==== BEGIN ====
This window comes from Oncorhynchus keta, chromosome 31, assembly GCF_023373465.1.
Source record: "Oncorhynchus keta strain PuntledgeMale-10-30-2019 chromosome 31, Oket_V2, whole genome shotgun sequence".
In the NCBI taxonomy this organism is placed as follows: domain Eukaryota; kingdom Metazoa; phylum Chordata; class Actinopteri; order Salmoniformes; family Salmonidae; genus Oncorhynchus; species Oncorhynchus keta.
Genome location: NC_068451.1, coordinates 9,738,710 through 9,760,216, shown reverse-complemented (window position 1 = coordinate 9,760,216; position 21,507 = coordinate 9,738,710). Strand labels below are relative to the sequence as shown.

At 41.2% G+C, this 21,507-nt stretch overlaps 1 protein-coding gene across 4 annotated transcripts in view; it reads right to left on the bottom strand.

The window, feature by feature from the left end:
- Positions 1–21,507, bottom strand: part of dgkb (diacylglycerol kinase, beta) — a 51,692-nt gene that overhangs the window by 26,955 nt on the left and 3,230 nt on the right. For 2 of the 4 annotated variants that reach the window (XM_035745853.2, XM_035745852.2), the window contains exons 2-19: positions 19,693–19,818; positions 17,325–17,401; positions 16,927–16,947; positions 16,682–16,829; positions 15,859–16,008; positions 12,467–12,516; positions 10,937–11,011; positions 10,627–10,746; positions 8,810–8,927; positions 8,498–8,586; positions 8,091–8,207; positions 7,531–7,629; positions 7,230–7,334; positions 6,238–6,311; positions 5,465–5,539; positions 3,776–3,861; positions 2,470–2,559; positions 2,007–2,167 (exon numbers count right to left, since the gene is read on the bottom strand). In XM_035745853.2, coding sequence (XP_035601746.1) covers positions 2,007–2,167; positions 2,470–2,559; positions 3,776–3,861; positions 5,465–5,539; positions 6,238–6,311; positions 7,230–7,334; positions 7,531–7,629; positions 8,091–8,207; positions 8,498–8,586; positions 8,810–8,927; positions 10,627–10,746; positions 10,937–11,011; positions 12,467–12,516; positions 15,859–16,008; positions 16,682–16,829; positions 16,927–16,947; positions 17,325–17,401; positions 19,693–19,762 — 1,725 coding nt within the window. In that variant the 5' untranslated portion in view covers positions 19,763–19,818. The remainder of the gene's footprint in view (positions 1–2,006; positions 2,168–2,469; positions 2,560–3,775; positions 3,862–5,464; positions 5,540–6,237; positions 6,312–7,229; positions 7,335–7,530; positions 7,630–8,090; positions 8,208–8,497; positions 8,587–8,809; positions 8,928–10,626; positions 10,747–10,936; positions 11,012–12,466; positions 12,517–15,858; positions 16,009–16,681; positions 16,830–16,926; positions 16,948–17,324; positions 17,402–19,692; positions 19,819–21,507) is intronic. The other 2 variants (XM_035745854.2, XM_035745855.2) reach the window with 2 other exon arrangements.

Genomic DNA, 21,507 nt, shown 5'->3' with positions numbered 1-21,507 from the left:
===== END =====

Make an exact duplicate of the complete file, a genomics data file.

This window comes from Oncorhynchus keta, chromosome 31, assembly GCF_023373465.1.
Source record: "Oncorhynchus keta strain PuntledgeMale-10-30-2019 chromosome 31, Oket_V2, whole genome shotgun sequence".
In the NCBI taxonomy this organism is placed as follows: domain Eukaryota; kingdom Metazoa; phylum Chordata; class Actinopteri; order Salmoniformes; family Salmonidae; genus Oncorhynchus; species Oncorhynchus keta.
Genome location: NC_068451.1, coordinates 9,738,710 through 9,760,216, shown reverse-complemented (window position 1 = coordinate 9,760,216; position 21,507 = coordinate 9,738,710). Strand labels below are relative to the sequence as shown.

At 41.2% G+C, this 21,507-nt stretch overlaps 1 protein-coding gene across 4 annotated transcripts in view; it reads right to left on the bottom strand.

The window, feature by feature from the left end:
- Positions 1–21,507, bottom strand: part of dgkb (diacylglycerol kinase, beta) — a 51,692-nt gene that overhangs the window by 26,955 nt on the left and 3,230 nt on the right. For 2 of the 4 annotated variants that reach the window (XM_035745853.2, XM_035745852.2), the window contains exons 2-19: positions 19,693–19,818; positions 17,325–17,401; positions 16,927–16,947; positions 16,682–16,829; positions 15,859–16,008; positions 12,467–12,516; positions 10,937–11,011; positions 10,627–10,746; positions 8,810–8,927; positions 8,498–8,586; positions 8,091–8,207; positions 7,531–7,629; positions 7,230–7,334; positions 6,238–6,311; positions 5,465–5,539; positions 3,776–3,861; positions 2,470–2,559; positions 2,007–2,167 (exon numbers count right to left, since the gene is read on the bottom strand). In XM_035745853.2, coding sequence (XP_035601746.1) covers positions 2,007–2,167; positions 2,470–2,559; positions 3,776–3,861; positions 5,465–5,539; positions 6,238–6,311; positions 7,230–7,334; positions 7,531–7,629; positions 8,091–8,207; positions 8,498–8,586; positions 8,810–8,927; positions 10,627–10,746; positions 10,937–11,011; positions 12,467–12,516; positions 15,859–16,008; positions 16,682–16,829; positions 16,927–16,947; positions 17,325–17,401; positions 19,693–19,762 — 1,725 coding nt within the window. In that variant the 5' untranslated portion in view covers positions 19,763–19,818. The remainder of the gene's footprint in view (positions 1–2,006; positions 2,168–2,469; positions 2,560–3,775; positions 3,862–5,464; positions 5,540–6,237; positions 6,312–7,229; positions 7,335–7,530; positions 7,630–8,090; positions 8,208–8,497; positions 8,587–8,809; positions 8,928–10,626; positions 10,747–10,936; positions 11,012–12,466; positions 12,517–15,858; positions 16,009–16,681; positions 16,830–16,926; positions 16,948–17,324; positions 17,402–19,692; positions 19,819–21,507) is intronic. The other 2 variants (XM_035745854.2, XM_035745855.2) reach the window with 2 other exon arrangements.

Genomic DNA, 21,507 nt, shown 5'->3' with positions numbered 1-21,507 from the left: